Four weeks ago, with its most important festival coming up and millions of people facing starvation as economic activity dwindled, Pakistan lifted a two-month-long coronavirus lockdown.
Prime Minister Imran Khan has said despite rising infections and deaths, the country would need to learn to “live with” the virus to avert pushing tens of millions living on daily wages into destitution.
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Now, a Reuters review of government data shows over 20,000 cases of the virus were identified in the three weeks before the lockdown was lifted, and more than double that figure were identified in the three weeks since.
To be sure, testing rates have also increased. But of those tested, the daily average of positive results climbed from on average 11.5 percent in the three weeks before the lockdown was lifted, to 15.4 percent on average in the subsequent three weeks. The ratio is around 23 percent this week, according to the data.
Pakistan has officially identified over 80,000 cases of COVID-19, with 1,770 confirmed deaths.
“Those numbers are concerning, since they do suggest there may still be widespread transmission in certain parts of the country,” said Claire Standley, assistant research professor at the Department of International Health at Georgetown University.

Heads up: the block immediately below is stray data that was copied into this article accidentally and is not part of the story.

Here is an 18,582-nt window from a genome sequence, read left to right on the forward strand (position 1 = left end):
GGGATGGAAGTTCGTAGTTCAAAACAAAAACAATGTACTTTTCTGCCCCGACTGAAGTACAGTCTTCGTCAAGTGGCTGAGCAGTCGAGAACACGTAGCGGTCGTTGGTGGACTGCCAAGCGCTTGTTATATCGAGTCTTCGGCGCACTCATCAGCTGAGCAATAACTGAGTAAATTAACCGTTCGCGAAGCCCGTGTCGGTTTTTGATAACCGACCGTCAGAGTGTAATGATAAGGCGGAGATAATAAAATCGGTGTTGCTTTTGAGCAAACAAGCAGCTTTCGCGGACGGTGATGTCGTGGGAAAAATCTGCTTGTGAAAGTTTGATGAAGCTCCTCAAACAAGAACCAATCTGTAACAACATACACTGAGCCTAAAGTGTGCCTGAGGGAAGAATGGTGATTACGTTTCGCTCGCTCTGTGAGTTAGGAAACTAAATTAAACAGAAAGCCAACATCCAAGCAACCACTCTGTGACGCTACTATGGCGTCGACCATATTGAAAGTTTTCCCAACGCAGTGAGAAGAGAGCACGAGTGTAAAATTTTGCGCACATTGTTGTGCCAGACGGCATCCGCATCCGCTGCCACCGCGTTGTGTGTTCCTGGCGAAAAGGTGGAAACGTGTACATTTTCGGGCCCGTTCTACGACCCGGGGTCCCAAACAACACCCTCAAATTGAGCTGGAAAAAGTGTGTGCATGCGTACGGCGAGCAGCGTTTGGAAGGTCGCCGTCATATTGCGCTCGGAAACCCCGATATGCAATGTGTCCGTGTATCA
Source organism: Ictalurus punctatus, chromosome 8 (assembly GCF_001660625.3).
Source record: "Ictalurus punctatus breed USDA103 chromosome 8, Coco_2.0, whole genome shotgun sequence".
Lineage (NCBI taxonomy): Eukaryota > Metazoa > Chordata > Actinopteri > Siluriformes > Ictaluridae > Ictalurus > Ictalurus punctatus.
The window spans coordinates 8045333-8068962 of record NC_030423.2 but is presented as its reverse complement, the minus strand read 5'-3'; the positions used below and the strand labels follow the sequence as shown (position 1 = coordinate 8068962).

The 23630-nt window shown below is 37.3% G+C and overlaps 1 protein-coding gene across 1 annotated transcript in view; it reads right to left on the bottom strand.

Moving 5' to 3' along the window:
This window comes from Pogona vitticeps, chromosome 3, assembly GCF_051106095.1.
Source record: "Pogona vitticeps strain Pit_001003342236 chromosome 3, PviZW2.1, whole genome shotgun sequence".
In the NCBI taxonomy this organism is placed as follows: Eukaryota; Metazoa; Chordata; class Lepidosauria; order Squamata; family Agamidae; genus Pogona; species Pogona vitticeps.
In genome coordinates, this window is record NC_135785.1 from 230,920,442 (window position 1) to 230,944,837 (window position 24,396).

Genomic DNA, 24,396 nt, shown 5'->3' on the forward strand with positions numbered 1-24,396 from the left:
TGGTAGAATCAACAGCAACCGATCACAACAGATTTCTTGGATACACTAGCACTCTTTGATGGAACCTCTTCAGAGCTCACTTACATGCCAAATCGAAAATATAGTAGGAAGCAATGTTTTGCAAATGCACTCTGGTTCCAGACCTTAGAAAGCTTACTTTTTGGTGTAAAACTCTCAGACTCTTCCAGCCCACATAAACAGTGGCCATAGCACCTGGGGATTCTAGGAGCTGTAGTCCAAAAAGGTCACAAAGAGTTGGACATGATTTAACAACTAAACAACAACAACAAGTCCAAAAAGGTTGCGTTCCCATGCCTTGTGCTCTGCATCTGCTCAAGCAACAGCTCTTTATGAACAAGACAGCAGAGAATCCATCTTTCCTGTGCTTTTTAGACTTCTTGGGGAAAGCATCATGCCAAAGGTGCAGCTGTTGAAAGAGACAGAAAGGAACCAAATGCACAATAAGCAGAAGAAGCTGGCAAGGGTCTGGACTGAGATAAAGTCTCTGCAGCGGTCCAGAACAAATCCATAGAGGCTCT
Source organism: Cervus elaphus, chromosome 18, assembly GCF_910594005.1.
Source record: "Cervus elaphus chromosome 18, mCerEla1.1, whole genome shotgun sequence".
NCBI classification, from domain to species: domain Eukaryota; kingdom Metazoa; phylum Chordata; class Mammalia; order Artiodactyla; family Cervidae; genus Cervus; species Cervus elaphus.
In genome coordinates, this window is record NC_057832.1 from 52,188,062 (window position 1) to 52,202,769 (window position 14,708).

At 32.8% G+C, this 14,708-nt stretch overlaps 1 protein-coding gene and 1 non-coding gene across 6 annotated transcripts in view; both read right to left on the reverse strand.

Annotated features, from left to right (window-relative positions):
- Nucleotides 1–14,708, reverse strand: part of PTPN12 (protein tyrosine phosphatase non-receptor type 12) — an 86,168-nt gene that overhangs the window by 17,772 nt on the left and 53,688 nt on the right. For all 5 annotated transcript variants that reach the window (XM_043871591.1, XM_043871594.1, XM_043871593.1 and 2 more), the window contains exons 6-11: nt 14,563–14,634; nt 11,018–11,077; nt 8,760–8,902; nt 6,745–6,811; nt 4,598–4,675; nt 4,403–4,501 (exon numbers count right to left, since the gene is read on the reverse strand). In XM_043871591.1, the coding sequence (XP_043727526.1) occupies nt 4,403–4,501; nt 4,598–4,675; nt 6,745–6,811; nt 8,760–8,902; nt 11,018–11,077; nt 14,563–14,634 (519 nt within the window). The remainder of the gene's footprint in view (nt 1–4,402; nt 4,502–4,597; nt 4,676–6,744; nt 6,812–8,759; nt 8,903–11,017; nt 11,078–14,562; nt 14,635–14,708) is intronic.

Experts say measures that could curb cases – like limits on religious gatherings and crowded shopping areas and emphasizing social distancing – should be reinstated and some doctors are
raising the alarm.
According to a letter seen by Reuters, a committee of experts backed by the local health department in Pakistan’s most populous province, Punjab, told the provincial government the lockdown needed to continue.
The letter said random testing suggested more than 670,000 people in the provincial capital Lahore had likely contracted the virus, many of them asymptomatic.
The Punjab Health Minister Yasmeen Rashid said the letter had not been disregarded but set aside in light of a Supreme Court decision that lockdowns should be lifted.
Most hospitals in Lahore are now full and are sending cases to Mayo Hospital, a public facility with more than 400 beds dedicated to COVID-19 cases, said Salman Kazmi, general secretary of the Young Doctor’s Association, who is treating coronavirus patients there.
Asad Aslam, the CEO of Mayo, however disputed claims that Lahore hospitals were saturated. “We can handle further burden of patients,” he said.
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